JA Rather than walking into a store, flipping through a rack and buying something, we offer an experience that will help you build a connection with the product. Take the hand scanner, for instance: your eye catches a beautiful grid of black images on the wall of scanned hands layered with jewelry, which gives you visual stimulation and intrigue. You can choose a piece of jewelry right underneath it to wear, then scan your own hand. The jewelry you choose and the way you place your hand brings your own creativity into the process. Then your image will come out and you’ll be able to take it home with you! You’ve just built a physical and emotional connection with the product you put on — it was part of your experience and if you buy this product, then you also have a story to tell everyone else about it!

V The gallery will also introduce Hugo Comte’s new book and photo show — a big name in fashion photography and production. How did this partnership come about?

JA The gallery is opening with my installations called ‘This is Tase’ — an introduction of what a retail gallery is and what Tase stands for. Hugo is the first show outside of the rotating installations I’ll be doing in between exhibitions.

I’ve known Hugo for a few years now, and I’ve always wanted to work with him on something. When he told me about the book, I said we should do something at Tase — big prints, signed books, but, most importantly, give people the experience of seeing his images that are so attention-to-detail without any pollution. Pollution as in the ‘comment, like, promote, ad buttons’ on Instagram, or not on an iPhone screen. I told him what my vision is for Tase was, and he loved it!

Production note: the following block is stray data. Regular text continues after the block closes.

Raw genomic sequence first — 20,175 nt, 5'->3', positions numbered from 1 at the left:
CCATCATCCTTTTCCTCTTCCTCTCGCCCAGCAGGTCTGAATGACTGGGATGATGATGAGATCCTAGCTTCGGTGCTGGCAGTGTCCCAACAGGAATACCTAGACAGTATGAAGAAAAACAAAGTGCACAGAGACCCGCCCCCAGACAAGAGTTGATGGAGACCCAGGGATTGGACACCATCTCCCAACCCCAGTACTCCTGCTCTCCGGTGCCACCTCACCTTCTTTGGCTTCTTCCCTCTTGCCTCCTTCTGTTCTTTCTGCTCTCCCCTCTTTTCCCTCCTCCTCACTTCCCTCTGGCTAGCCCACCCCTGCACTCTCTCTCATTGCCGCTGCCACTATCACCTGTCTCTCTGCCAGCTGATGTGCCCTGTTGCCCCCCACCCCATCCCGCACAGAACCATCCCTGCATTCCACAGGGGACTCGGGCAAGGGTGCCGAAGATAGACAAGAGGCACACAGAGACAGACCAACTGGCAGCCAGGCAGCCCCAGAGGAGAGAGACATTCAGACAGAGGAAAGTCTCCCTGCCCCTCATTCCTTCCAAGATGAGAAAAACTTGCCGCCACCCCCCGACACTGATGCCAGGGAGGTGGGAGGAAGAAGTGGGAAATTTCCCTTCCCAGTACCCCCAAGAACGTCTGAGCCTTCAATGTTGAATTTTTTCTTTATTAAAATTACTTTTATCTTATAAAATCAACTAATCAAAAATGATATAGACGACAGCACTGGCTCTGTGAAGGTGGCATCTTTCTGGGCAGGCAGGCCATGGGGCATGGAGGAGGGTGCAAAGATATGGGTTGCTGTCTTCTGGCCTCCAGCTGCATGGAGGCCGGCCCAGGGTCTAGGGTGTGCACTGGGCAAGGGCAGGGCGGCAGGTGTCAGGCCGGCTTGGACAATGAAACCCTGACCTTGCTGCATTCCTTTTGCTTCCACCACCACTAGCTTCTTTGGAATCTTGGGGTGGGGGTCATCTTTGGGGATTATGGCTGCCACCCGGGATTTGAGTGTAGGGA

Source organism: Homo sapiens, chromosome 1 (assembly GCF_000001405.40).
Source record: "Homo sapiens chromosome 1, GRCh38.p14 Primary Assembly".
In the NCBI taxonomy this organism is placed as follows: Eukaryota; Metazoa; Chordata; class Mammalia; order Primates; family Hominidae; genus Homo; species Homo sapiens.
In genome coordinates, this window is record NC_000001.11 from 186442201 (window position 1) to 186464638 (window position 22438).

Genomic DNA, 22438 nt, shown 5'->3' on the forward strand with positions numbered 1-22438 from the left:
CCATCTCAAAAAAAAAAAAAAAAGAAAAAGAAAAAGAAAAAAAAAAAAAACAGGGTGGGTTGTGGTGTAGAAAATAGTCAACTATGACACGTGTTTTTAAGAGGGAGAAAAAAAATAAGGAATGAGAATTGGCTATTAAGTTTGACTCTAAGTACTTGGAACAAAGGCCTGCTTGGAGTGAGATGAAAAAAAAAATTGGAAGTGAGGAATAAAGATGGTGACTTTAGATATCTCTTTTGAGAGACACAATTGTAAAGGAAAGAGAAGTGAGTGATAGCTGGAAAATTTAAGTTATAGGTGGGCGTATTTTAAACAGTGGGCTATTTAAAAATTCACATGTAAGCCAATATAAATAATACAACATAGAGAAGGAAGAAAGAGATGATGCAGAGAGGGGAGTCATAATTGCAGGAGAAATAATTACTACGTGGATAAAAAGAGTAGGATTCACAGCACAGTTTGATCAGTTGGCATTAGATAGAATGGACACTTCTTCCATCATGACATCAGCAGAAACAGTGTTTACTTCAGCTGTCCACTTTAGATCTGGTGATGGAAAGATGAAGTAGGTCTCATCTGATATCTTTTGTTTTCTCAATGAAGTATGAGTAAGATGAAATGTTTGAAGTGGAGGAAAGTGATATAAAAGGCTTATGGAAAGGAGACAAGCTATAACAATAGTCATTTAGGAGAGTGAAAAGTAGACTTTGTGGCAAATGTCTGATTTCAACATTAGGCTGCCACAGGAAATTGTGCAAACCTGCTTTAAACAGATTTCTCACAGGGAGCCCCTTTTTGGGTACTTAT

V Tell us about the future collaborations you have lined up with your friends & creative accomplices over the next few months — I’ve heard Ganna Bogdan, Claude Home and Gordon Winarick will be involved, too. :)

JA I have a Rolodex of amazing creative friends that I want to do something with! Benjamin Edgar from the Object Company.; Jet Leparti, a 22-year-old painter from Georgia; Nadia Lee Cohen, who just released her first book called ‘Woman’, which I was in; Ganna is a multi-media artist who will bring music, art & movement into the space.